In Tate Britain, the 'BP walk through British Art' currently concludes with 'The Chapman Family Collection', a set of sculptures by the Chapman Brothers that scrutinise the role of brand logos and identities and the quasi-religious place they have in contemporary society.
Elsewhere, paintings by the suffragette activist and artist, Sylvia Pankhurst, are presented as a 'BP Spotlight' display.
By surrounding works of art with corporate logos, the values, politics and cultural contexts that brought them into being are at best, sidelined, and at worst, disregarded.
Part of a growing movement: 'Art not Oil'
This recent outing by the Reclaim Shakespeare Company is not a one-off intervention but part of a growing movement exposing these issues.
During the World Shakespeare Festival, the troupe gained support from audiences, staff members and performers at the RSC, alongside coverage in the national media.
The community of performers grew from a small troupe to a vast chorus. Their arts-based performances also sit alongside a number of other innovative groups, who together form the 'Art Not Oil' coalition.
Liberate Tate, a collective of artists that have challenged BP's sponsorship of the Tate over many years, recently performed 'Parts Per Million', where 50 veiled figures paraded through the BP Walk Through British Art's chronological galleries, reciting out loud the historical increase in carbon emissions.
Other audacious performances have included 'The Gift', where a full-size wind turbine blade was carried into Tate Modern's turbine hall and left as a donation to the gallery's permanent collection.
See the film here on Vimeo: The Gift - Linkup Films
At the Southbank Centre, the Shell Out Sounds choir use harmonies and adapted song lyrics to raise awareness of Shell's injustices in Canada, Nigeria and the Arctic, during the intervals of the Shell Classic Concerts.
Enthusiastic public support
Last October though, the choir found their way into the Royal Festival Hall's choir seats and sang before the evening's concert could even begin, giving a pop-up performance, which was met with enthusiastic applause.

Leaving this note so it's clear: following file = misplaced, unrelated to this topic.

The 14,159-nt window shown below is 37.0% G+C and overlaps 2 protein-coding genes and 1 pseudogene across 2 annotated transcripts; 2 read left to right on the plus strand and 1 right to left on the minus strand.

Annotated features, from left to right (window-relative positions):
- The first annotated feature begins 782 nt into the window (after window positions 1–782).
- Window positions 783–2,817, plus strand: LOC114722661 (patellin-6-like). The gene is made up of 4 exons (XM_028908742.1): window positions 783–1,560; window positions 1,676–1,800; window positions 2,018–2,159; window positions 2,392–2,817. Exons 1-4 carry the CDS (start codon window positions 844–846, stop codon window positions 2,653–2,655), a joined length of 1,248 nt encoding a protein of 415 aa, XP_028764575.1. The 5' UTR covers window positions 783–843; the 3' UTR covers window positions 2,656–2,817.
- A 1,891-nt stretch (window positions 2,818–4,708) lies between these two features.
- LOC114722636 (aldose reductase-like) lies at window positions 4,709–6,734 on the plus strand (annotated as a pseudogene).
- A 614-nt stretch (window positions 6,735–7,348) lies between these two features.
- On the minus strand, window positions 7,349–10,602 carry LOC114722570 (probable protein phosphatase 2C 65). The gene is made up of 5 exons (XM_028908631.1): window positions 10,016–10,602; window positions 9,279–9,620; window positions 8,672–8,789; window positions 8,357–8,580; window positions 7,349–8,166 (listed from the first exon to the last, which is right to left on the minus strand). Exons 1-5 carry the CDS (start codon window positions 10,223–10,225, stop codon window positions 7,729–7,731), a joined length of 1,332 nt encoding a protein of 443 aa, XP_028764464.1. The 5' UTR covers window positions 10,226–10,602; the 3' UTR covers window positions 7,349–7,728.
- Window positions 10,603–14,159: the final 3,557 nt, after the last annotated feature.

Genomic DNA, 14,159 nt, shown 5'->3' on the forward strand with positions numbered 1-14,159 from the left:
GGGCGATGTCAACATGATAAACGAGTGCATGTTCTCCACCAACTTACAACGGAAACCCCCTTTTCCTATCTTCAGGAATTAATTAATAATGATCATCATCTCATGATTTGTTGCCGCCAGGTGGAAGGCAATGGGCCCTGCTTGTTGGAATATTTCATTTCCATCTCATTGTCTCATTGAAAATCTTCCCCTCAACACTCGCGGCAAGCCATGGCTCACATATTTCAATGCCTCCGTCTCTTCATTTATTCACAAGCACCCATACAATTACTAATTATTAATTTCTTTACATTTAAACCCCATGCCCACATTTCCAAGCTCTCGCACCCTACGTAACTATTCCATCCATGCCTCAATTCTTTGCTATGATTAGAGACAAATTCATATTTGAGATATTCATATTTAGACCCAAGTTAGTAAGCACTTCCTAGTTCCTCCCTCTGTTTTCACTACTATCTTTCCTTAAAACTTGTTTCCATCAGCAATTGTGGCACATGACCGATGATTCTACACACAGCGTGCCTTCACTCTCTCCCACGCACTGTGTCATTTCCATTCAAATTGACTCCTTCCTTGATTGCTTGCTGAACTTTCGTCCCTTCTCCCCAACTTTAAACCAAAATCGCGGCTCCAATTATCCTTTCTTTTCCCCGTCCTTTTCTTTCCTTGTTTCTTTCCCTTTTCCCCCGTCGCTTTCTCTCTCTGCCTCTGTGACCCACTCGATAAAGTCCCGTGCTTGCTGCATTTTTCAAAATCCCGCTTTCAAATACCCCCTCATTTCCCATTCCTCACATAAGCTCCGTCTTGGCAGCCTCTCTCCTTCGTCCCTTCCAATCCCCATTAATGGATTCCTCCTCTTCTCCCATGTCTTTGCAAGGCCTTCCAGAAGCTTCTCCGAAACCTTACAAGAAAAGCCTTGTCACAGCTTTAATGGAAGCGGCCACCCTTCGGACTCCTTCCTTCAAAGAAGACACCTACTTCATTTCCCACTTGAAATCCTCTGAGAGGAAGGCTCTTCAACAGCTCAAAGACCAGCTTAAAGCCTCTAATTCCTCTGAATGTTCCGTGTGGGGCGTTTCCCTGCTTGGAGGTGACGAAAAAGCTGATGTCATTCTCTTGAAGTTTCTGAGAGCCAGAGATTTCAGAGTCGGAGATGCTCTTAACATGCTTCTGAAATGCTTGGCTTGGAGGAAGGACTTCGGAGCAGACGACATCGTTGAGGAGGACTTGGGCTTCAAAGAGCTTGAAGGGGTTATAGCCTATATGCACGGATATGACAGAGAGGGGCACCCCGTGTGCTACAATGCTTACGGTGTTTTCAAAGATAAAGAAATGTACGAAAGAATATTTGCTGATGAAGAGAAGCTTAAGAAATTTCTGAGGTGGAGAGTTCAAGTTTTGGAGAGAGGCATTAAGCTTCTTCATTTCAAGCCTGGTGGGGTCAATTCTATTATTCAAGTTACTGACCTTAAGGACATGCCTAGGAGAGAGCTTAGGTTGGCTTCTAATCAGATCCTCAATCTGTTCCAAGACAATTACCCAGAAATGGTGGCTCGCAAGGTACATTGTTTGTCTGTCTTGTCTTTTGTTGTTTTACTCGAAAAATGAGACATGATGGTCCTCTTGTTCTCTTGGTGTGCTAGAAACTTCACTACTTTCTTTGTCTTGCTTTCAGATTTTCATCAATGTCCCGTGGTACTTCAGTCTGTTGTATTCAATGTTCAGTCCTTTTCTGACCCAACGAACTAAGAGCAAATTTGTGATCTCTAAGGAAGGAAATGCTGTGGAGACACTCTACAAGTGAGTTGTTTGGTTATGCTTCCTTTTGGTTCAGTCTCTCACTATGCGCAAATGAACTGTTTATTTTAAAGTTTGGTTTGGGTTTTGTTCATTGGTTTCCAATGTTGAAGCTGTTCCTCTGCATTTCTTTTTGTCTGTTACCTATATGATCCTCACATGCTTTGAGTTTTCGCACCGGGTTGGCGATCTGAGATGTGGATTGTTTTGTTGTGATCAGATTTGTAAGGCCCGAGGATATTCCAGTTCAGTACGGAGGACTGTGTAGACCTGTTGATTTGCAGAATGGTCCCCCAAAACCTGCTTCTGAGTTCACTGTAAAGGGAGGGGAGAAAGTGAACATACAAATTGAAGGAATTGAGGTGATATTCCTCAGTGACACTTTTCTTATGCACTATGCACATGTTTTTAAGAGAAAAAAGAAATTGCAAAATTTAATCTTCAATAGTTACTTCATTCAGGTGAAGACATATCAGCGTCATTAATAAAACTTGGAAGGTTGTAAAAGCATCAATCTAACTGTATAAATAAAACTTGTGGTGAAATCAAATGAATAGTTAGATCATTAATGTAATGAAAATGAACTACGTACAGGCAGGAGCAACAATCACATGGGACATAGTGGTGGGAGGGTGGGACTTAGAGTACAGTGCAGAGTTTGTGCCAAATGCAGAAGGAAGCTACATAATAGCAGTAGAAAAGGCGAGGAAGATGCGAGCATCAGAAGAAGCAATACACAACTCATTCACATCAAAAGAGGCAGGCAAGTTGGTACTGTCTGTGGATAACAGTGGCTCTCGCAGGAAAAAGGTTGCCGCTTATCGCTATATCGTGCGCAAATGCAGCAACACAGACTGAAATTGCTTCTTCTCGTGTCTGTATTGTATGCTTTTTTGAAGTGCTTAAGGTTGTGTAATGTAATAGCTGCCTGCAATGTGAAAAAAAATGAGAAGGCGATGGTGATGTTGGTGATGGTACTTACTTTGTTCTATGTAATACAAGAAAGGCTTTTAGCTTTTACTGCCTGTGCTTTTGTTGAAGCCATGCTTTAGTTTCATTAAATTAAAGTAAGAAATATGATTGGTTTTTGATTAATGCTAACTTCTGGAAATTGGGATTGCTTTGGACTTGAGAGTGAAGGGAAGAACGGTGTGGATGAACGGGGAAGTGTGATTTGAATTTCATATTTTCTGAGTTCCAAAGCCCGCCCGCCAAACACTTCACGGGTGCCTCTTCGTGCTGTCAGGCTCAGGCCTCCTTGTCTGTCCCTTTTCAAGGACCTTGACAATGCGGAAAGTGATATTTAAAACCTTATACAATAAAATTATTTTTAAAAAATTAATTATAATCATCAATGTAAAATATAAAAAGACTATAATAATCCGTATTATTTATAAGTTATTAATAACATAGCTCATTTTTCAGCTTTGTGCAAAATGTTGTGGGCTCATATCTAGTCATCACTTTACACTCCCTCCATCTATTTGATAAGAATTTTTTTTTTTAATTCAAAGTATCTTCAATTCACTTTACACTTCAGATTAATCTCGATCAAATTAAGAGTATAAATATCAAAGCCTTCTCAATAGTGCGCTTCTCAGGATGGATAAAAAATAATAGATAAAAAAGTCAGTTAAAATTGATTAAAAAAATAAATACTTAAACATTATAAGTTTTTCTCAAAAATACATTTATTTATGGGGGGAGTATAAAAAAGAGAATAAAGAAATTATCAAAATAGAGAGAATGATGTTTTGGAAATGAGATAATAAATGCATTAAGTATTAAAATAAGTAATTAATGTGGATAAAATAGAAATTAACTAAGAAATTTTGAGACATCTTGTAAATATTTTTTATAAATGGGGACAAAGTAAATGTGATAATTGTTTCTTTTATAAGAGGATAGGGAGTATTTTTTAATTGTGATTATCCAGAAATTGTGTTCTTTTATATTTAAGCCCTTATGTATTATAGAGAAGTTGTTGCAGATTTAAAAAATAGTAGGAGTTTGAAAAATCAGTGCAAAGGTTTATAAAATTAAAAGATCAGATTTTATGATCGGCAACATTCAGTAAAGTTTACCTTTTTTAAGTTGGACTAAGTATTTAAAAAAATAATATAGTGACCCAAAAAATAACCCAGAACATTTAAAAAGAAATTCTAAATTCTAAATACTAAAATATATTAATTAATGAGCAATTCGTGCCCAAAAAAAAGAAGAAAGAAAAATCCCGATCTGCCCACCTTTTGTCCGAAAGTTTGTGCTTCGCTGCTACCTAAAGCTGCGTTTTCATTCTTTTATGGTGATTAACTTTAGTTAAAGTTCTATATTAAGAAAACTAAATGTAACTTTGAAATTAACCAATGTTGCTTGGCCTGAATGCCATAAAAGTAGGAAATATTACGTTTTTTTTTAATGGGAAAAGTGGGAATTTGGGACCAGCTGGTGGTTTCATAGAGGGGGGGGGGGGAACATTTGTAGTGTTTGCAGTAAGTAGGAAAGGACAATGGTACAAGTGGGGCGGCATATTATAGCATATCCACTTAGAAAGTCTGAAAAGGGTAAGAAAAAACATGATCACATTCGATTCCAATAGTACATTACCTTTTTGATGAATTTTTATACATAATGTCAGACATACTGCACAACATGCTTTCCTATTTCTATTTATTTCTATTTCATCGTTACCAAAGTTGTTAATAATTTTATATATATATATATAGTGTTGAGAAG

See and hear the sprited and notably popular performance on Youtube: Oil in the Water by Shell Out Sounds.
These groups represent a rapidly growing community that see the arts as something to reclaim from the fossil fuel industry and art-making as the means for reclaiming it.
The Macbeth performance in Tate Britain concluded with the Tate director coming to his senses, exclaiming "Out damned logo!" before performers and gallery-goers came together to eject the disgruntled BP executives from the building.
While this was a fictional outcome, the reality may not be all that distant. With petitions, actions and membership resignations, it is becoming increasingly difficult for Nick Serota at the Tate or Jude Kelly at the Southbank to claim their institutions are genuine supporters of sustainability while tacitly endorsing the fossil fuel industry.
The shift in sponsorship that we need will come from a growing consciousness, an ambitious community acting collaboratively. As the actor Stanislavski put it, 'there are no small parts, only small actors.'
Chris Garrard is a composer and musicologist, and an active member of the Art Not Oil coalition. His music often explores themes relating to the environment and social justice.
He has also written about music in relation to glacial landscapes, aesthetics and photography, and produced several articles on the issue of ethical sponsorship of arts and culture.